Importing Windows Forwarded Events into SQL Server using PowerShell

Over the past couple weeks, I’ve looked into a number of ways of parsing and importing Windows Forwarded Events into SQL Server: from using SSIS to LogParser to PowerShell to setting up a linked server to the “Forwarding Events.evtx” file.

Ultimately, the only thing that worked was PowerShell’s Get-WinEvent cmdlet. And then, it only worked in one specific case for me — if the events are collected and parsed on a Windows 2012 server. As of today, there’s an unresolved bug in Get-WinEvent that often results in NULL LevelDisplayName, Message, and TaskDisplayName columns. I copied the exact code below on a Win2k8 R2 server and a Win 8 workstation and ran into the NULLs issue repeatedly. Your results may vary, however, as some users have reported success by tweaking a few things in Win2k8 R2 Server.

So, fire up a Windows 2012 box, setup your SQL Server and let’s get started:

The SQL Part

After looking at the data returned by Get-WinEvent, I found the following columns to be the most useful: ID, LevelDisplayName, LogName, MachineName, Message, ProviderName, RecordID, TaskDisplayName, TimeCreated. Then I created a table using those columns:

CREATE DATABASE EventCollections
GO
USE EventCollections
GO
-- the table name loosely relates to the name of my Win Event Subscription name
CREATE TABLE [dbo].[GeneralEvents]( 
     [Id] [int] NULL,
     [LevelDisplayName] [varchar](255) NULL,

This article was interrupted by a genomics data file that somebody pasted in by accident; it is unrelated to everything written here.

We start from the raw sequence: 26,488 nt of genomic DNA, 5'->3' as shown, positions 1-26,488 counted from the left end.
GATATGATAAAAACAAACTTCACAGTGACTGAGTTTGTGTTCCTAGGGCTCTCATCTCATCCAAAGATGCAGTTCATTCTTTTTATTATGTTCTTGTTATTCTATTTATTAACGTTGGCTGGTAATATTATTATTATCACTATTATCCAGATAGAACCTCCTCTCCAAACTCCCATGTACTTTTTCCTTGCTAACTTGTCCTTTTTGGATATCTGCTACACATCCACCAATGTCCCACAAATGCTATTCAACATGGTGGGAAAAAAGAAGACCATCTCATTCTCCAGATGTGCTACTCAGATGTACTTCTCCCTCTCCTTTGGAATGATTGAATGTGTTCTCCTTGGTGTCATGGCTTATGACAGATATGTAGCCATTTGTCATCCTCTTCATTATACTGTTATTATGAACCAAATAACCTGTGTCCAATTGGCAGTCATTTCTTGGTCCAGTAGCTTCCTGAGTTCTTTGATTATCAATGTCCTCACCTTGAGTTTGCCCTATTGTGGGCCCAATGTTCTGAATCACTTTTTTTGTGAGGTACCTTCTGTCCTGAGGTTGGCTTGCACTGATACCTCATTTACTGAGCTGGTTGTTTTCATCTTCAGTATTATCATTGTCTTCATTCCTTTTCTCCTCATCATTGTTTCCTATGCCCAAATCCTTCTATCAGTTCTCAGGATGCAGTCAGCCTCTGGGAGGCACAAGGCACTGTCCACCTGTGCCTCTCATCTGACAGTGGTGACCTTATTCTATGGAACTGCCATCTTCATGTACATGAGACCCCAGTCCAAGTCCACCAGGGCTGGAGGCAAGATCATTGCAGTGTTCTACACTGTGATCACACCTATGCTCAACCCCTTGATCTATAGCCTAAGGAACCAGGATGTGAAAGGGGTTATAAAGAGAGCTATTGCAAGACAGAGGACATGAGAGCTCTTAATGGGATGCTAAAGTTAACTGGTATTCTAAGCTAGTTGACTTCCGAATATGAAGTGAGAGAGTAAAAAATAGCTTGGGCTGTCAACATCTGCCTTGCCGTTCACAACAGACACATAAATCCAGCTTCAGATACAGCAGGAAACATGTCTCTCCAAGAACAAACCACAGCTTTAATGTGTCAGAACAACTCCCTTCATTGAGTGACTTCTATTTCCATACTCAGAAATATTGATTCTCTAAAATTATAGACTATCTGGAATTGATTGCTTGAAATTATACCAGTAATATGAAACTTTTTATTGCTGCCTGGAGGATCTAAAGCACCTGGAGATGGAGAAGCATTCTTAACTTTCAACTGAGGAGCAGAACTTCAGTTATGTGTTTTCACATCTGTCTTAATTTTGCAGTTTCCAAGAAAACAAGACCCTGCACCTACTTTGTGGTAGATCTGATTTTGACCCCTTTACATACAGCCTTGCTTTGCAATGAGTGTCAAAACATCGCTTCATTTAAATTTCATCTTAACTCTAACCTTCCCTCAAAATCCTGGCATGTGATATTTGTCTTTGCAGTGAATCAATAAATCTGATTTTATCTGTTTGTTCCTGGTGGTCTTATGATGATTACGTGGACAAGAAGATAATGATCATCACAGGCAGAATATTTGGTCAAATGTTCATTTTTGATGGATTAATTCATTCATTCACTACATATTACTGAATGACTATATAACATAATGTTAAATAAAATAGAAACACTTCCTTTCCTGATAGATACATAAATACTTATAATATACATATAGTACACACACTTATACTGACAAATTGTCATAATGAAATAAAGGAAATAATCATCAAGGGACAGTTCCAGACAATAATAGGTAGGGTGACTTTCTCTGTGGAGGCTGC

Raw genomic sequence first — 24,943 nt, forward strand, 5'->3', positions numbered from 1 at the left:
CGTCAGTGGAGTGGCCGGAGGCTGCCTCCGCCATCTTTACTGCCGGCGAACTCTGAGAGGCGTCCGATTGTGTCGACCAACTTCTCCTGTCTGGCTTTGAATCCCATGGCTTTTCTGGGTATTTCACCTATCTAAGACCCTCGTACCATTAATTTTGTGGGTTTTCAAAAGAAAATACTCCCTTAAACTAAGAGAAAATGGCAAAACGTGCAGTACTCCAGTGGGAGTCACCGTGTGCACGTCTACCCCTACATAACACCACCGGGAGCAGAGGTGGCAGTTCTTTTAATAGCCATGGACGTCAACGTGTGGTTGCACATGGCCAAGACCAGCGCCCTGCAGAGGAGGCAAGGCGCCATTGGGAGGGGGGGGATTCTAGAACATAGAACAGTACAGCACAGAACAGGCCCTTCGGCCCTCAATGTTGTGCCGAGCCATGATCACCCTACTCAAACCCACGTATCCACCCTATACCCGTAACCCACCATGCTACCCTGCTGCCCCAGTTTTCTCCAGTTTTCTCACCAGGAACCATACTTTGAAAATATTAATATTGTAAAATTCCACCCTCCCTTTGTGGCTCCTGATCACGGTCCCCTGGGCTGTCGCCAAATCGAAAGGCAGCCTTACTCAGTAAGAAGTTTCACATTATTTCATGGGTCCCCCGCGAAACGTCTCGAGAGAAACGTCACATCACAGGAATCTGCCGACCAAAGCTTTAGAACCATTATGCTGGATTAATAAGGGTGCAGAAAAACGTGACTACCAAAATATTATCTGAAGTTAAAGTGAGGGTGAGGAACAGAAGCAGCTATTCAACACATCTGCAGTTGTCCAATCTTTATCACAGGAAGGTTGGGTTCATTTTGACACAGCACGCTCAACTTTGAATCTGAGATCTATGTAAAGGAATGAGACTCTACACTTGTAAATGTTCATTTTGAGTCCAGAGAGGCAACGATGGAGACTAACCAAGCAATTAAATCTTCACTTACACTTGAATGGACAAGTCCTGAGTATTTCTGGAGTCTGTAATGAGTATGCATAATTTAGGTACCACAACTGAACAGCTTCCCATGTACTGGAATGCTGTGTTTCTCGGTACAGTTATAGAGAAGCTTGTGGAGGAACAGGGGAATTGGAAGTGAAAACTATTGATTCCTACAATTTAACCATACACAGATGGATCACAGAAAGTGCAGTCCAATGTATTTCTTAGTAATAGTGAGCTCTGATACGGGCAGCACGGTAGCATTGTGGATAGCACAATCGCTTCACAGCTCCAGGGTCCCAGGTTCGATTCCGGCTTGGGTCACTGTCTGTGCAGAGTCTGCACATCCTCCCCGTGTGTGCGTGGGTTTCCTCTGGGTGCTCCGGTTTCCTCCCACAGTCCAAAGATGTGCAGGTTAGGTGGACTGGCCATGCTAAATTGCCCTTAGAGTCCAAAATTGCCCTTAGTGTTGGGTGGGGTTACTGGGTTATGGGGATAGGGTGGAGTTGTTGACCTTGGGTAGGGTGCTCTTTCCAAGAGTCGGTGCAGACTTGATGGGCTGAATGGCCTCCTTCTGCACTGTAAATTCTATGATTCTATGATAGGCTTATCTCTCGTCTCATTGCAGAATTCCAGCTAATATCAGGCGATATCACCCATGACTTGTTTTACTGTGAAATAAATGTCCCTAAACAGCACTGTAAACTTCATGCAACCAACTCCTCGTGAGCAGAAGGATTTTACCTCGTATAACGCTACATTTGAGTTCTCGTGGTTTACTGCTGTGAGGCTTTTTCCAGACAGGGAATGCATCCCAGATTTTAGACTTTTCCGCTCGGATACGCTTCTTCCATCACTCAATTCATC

[LogName] [varchar](255) NULL,
     [MachineName] [varchar](255) NULL,
     [Message] [varchar](max) NULL,
     [ProviderName] [varchar](255) NULL,
     [RecordID] [bigint] NULL,
     [TaskDisplayName] [varchar](255) NULL,
     [TimeCreated] [smalldatetime] NULL
)
-- Create Unique Clustered Index with IGNORE_DUPE_KEY=ON to avoid duplicates in sqlbulk imports
CREATE UNIQUE CLUSTERED INDEX [ClusteredIndex-EventCombo] ON [dbo].[GeneralEvents]
(
     [RecordID] ASC,
     [MachineName] ASC,
     [LogName] ASC
) WITH (IGNORE_DUP_KEY = ON)
GO

In order to avoid duplicates during the hourly imports, I created the table using a unique index with IGNORE_DUP_KEY = ON on 3 columns: RecordID, MachineName and LogName.

Next I had to decide how I’d get the data from PowerShell into SQL Server. After reading up on sqlservercentral.com and technet, I decided on hourly imports using sqlbulkcopy.

The PowerShell Part

Forwarded Events are a tricky thing. For some reason, the way that one would usually filter Get-WinEvent results using FilterHasTable kept returning the result Get-WinEvent : No events were found that match the specified selection criteria. I found a number of others who ran into this issue, too and similar errors occurred when people attempted to use LogParser. After all that, I didn’t have much hope in FilterXML working, but it actually did! So we’re going to use that after we perform our initial import.

Here’s the code for the initial import which gathers ALL events in Forwarded Events.

$events = Get-WinEvent ForwardedEvents |  Select-Object ID, LevelDisplayName, LogName, MachineName, Message, ProviderName, RecordID, TaskDisplayName, TimeCreated